TCP/IP Explained: The Backbone of Modern Internet Communications!

TCP/IP is named after the two protocols that are critical to Internet communications: the Transmission Control Protocol (TCP) and the Internet Protocol (IP). The term TCIP/IP suite encompasses even more protocols: the ((Internet Control Message Protocol) (ICMP) and the User Datagram Protocol (UDP) are also part of this suite. In other words, TCP/IP is not a specific protocol in itself, but a group of different protocols, all of which have in common that they have become standards for network communication.

The address assignment of the networked computers is regulated in the Internet Protocol. One also speaks of the IP address, which uniquely identifies each computer connected to the network. The protocol assigns such a unique address to each computer in the network. So that Internet users do not have to remember the complex number combinations of the IP address, the DNS converts it into readable domains such as When a website is called up, the user’s browser (client) sends a request to the web server via the Internet Protocol. This then sends the requested website back to the client’s IP address.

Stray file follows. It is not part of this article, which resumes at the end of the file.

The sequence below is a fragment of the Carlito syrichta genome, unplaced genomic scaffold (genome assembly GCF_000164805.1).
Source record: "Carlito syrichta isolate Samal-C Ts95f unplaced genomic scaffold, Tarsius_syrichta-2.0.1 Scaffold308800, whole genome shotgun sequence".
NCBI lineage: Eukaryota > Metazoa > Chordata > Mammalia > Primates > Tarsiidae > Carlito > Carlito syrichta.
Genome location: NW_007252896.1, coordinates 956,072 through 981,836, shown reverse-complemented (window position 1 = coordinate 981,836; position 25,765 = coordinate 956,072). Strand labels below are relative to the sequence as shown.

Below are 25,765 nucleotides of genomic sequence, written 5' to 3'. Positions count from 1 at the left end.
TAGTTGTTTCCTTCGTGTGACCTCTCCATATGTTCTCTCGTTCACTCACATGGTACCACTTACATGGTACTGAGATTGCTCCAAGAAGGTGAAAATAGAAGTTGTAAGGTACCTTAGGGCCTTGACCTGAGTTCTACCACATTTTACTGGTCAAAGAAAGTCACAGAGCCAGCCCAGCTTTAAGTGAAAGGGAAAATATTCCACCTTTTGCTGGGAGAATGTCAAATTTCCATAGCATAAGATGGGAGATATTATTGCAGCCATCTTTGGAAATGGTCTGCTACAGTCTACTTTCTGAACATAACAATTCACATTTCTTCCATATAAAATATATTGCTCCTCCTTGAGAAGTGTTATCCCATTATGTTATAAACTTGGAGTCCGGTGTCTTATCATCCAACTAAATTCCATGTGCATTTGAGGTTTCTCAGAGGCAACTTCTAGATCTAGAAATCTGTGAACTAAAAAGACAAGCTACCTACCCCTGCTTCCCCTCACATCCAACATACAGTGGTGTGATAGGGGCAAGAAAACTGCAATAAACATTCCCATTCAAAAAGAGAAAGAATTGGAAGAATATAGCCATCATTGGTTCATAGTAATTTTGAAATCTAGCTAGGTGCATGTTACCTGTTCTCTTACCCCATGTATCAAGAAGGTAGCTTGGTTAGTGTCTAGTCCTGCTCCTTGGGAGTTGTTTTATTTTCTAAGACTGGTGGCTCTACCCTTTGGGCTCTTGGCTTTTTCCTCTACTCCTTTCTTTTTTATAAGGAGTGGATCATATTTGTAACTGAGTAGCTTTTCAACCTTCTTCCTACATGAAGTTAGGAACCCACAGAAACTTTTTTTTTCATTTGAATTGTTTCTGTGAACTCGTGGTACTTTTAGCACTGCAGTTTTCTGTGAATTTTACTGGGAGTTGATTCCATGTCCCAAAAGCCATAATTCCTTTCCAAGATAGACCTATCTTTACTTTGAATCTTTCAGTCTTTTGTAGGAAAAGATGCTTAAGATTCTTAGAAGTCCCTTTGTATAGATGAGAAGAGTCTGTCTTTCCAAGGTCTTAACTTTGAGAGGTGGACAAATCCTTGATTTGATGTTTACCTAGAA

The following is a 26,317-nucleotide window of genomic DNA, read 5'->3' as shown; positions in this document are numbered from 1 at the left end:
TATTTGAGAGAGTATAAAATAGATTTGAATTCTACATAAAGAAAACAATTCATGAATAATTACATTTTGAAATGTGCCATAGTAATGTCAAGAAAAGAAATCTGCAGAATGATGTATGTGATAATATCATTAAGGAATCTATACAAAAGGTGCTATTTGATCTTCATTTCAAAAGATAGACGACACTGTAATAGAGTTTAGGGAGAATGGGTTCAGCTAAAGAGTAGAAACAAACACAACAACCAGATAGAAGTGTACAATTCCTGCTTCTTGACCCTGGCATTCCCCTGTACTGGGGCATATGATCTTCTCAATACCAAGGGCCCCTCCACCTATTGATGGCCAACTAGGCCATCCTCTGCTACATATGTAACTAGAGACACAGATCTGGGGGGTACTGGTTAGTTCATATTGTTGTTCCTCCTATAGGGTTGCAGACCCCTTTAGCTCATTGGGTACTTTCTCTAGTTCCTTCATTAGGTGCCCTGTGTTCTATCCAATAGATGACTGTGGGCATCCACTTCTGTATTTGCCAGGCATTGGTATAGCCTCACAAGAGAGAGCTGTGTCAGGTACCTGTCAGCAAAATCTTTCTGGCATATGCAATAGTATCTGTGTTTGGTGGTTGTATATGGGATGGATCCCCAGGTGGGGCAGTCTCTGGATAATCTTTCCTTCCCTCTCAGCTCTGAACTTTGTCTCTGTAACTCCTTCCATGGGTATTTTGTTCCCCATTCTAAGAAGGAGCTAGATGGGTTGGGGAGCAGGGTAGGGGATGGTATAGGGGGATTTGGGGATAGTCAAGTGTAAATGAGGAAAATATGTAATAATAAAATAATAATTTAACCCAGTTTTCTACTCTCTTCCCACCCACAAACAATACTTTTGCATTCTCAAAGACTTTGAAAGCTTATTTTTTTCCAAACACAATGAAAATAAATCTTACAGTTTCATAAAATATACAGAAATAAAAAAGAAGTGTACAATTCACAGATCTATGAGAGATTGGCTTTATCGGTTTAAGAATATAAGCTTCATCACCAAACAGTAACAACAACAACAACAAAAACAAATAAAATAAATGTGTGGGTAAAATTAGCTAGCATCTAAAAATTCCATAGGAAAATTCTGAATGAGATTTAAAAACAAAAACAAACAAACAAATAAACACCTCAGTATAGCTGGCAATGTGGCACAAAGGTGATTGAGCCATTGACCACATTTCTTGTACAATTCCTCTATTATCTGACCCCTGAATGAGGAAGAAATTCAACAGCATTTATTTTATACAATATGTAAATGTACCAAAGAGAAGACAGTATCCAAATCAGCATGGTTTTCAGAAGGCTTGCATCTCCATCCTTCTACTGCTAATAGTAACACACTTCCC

For a long time, TCP/IP was in competition with protocols such as X.25 (ITU-T), IPX/SPX (Novell), AppleTalk (Apple) or NetBEUI (Microsoft Windows) . It is one of the first network protocols (and the only successful one) that is universally and independently available for all common operating systems and almost every conceivable network. Due to its universal usability, however, it can only be configured with a little basic knowledge; the integration of different network segments requires special hardware (routers) and in-depth specialist knowledge.

At the latest with the triumph of the Internet, which requires the use of IP addresses, but also because of its great flexibility and routing ability, this network protocol was able to assert itself.